Benchmarking Edge Network Performance: Akamai, Cloudflare, AWS CloudFront, Fastly, and Google

Benchmarking Edge Network Performance: Akamai, Cloudflare, AWS CloudFront, Fastly, and Google
Benchmarking Edge Network Performance: Akamai, Cloudflare, AWS CloudFront, Fastly, and Google

During Speed Week we’ve talked a lot about services that make the web faster. Argo 2.0 for better routing around bad Internet weather, Orpheus to ensure that origins are reachable from anywhere, image optimization to send just the right bits to the client, Tiered Cache to maximize cache hit rates and get the most out of Cloudflare’s new 25% bigger network, our expanded fiber backbone and more.

Those things are all great.

But it’s vital that we also measure the performance of our network and benchmark ourselves against industry players large and small to make sure we are providing the best, fastest service.

We recently ran a measurement experiment where we used Real User Measurement (RUM) data from the standard browser API to test the performance of Cloudflare and others in real-world conditions across the globe. We wanted to use third-party tests for this, but they didn’t have the granularity we wanted. We want to drill down to every single ISP in the world to make sure we optimize everywhere. We knew that in some places the answers we got wouldn’t be good, and we’d need to do work to improve our performance. But without detailed analysis across the entire globe we couldn’t know we were really the fastest or where we needed to improve.

In this blog post I’ll describe how that measurement worked and what the results are. But the short version is: Cloudflare is #1 in almost all cases whether you look at all the networks on the globe, or the top 1,000 largest, or the top 1,000 most active, and whether you look at mean timings or 95th percentile, and you measure how quickly a connection can be established, how long it takes for the first byte to arrive in a user’s web browser, or how long the complete download takes. And we’re not resting here, we’re committed to working network by network globally to ensure that we are always #1.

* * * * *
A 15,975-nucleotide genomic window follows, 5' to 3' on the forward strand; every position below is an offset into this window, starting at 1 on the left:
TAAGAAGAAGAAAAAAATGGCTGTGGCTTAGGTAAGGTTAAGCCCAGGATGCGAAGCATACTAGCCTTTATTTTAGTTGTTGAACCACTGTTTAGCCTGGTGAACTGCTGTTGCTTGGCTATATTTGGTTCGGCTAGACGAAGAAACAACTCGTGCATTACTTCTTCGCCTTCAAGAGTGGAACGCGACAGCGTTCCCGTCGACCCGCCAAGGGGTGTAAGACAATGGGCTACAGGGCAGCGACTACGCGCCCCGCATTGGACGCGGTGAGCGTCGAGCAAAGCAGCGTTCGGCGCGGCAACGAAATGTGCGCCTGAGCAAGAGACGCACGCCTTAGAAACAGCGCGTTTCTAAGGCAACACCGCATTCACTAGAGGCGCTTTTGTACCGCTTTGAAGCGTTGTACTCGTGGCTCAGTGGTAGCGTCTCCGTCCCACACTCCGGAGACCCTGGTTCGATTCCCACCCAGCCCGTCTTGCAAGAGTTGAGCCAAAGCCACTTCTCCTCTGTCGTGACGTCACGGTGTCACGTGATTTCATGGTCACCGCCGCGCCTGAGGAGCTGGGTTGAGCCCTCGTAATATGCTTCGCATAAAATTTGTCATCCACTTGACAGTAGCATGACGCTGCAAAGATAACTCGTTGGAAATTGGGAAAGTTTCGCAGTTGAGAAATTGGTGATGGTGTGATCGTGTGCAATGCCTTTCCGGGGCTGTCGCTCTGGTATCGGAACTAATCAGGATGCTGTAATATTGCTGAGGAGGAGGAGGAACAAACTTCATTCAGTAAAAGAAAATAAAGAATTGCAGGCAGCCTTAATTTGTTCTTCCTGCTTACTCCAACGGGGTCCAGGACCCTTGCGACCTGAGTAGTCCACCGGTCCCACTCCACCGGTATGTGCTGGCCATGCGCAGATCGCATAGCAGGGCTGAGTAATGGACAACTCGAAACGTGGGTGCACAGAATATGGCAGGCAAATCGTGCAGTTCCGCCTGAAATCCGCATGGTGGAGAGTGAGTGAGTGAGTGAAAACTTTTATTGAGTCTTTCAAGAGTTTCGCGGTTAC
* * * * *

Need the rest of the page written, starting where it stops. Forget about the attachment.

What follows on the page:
Why we measured

Commercial Internet measurement services (such as Cedexis, Catchpoint, Pingdom, ThousandEyes) already exist and perform the sorts of RUM measurements that Cloudflare used for this test. And we wanted to ensure that our test was as fair as possible and allowed each network to put its best foot forward.

We subscribe to the third party monitoring services already. And, when we looked at their data we weren’t satisfied.

First, we worried that the way they sampled wasn’t globally representative and was often skewed by measuring from the server, rather than the eyeball, side of the network. Or, even if operating from the eyeball side, could be skewed as artificial or tainted by bots and other automated traffic.

Second, it wasn’t granular enough. It showed our performance by country or region, but didn’t dive into individual networks and therefore obscured the details and outliers behind averages. While we looked good in third party tests, we didn’t trust them to be as thorough and accurate as we wanted. The goal isn’t to pick a test where we looked good. The goal was to be accurate and see where we weren’t good enough yet, so we could focus on those areas and improve. That’s why we had to build this ourselves.

We benchmark against others because it’s useful to know what’s possible. If someone else is faster than we are somewhere then it proves it’s possible. We won’t be satisfied until we’re at least as good as everyone else everywhere. Now we have the granular data to ensure that’ll happen. We plan our next update during Birthday Week when our target is to take 10% of networks where we’re not the fastest and become the fastest.

How we measured